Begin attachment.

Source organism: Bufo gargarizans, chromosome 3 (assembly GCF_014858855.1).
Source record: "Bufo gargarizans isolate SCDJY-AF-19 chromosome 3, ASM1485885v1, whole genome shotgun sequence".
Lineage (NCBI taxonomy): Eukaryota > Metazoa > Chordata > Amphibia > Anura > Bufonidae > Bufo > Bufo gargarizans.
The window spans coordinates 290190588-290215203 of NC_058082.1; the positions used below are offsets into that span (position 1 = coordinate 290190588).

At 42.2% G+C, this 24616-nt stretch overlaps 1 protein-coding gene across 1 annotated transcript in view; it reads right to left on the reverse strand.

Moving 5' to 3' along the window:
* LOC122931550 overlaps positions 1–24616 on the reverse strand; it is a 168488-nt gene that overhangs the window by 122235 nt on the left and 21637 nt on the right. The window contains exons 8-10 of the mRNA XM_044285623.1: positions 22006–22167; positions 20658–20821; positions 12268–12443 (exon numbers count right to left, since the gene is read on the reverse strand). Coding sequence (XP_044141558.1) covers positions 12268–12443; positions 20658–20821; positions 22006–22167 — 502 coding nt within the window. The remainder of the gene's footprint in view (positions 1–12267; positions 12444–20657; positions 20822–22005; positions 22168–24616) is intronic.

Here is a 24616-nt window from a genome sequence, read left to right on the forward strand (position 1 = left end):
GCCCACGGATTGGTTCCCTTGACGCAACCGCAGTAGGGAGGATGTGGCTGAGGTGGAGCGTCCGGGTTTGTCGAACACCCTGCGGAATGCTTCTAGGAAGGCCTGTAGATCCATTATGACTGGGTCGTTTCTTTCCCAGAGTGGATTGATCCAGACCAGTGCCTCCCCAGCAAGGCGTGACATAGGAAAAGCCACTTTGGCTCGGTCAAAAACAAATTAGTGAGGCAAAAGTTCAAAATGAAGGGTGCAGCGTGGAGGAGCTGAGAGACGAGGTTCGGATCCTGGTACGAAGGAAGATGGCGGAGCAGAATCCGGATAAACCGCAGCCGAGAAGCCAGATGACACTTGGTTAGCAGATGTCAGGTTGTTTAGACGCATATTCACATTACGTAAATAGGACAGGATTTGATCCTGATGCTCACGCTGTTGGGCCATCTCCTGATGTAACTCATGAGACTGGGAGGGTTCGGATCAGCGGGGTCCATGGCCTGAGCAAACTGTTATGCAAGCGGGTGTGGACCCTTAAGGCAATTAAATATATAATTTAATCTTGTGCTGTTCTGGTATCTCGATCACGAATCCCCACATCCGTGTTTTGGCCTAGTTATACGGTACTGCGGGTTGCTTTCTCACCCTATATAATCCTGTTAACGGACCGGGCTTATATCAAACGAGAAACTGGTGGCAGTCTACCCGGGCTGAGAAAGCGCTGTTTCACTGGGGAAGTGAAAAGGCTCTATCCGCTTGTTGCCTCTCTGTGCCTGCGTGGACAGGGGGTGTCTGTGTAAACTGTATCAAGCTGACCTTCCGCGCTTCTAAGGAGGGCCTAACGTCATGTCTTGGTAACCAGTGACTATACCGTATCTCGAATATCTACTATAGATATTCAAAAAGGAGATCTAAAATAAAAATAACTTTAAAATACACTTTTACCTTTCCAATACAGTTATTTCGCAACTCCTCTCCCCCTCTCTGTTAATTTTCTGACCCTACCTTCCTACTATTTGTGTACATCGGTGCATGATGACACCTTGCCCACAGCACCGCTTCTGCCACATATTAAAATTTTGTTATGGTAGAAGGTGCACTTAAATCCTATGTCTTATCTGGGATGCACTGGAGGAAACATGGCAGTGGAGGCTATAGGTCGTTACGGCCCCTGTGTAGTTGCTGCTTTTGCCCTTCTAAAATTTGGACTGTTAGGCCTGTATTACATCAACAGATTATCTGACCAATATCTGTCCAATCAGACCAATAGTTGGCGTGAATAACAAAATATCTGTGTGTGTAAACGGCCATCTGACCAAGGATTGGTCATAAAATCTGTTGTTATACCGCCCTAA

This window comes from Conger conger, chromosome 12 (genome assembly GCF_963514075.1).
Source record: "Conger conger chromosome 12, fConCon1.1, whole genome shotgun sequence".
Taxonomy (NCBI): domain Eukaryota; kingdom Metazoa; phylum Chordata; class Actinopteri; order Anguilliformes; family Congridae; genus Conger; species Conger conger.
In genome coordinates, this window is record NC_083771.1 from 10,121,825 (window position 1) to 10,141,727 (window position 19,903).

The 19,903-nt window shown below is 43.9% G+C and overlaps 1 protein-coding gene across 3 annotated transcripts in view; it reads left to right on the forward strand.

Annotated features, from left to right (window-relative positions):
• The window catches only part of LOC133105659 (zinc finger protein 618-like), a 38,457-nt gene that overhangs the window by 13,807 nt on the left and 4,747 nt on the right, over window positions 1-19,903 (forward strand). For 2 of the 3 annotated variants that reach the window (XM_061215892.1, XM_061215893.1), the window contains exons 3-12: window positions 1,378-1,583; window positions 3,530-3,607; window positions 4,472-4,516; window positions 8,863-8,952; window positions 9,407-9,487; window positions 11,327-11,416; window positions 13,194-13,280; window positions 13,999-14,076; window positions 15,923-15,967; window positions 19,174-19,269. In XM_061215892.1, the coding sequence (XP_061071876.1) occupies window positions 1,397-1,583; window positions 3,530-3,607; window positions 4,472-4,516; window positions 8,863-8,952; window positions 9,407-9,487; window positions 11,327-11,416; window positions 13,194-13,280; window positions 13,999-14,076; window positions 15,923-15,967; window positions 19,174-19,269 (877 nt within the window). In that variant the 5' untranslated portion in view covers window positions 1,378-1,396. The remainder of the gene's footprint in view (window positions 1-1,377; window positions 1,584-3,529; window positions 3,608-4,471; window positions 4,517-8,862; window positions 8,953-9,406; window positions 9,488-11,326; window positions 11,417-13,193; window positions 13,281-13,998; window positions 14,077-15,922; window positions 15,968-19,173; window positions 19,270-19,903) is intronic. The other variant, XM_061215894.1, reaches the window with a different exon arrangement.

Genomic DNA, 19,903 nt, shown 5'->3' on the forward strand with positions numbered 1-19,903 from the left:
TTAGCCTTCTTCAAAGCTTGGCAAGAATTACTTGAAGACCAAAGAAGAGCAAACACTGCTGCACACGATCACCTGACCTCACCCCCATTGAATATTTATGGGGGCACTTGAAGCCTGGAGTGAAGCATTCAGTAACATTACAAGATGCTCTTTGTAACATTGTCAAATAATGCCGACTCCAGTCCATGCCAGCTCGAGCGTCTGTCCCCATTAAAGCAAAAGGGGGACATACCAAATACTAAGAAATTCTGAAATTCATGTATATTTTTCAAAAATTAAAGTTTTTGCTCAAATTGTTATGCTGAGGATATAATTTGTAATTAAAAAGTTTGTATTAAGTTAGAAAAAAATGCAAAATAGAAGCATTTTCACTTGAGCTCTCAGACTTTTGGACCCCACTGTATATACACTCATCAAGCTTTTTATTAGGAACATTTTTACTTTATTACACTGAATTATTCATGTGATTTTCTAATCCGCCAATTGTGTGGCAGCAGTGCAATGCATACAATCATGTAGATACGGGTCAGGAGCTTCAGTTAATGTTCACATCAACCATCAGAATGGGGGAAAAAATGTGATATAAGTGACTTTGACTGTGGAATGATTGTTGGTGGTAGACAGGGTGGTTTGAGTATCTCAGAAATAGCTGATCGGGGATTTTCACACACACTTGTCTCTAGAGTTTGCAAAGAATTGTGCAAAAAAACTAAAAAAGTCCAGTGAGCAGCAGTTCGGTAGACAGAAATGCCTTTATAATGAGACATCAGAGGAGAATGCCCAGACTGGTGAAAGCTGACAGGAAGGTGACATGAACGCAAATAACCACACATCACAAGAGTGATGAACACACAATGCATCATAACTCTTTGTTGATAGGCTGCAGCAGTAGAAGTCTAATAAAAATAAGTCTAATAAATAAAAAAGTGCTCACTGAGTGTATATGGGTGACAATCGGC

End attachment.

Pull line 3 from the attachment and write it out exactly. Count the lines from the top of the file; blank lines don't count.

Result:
Lineage (NCBI taxonomy): Eukaryota > Metazoa > Chordata > Amphibia > Anura > Bufonidae > Bufo > Bufo gargarizans.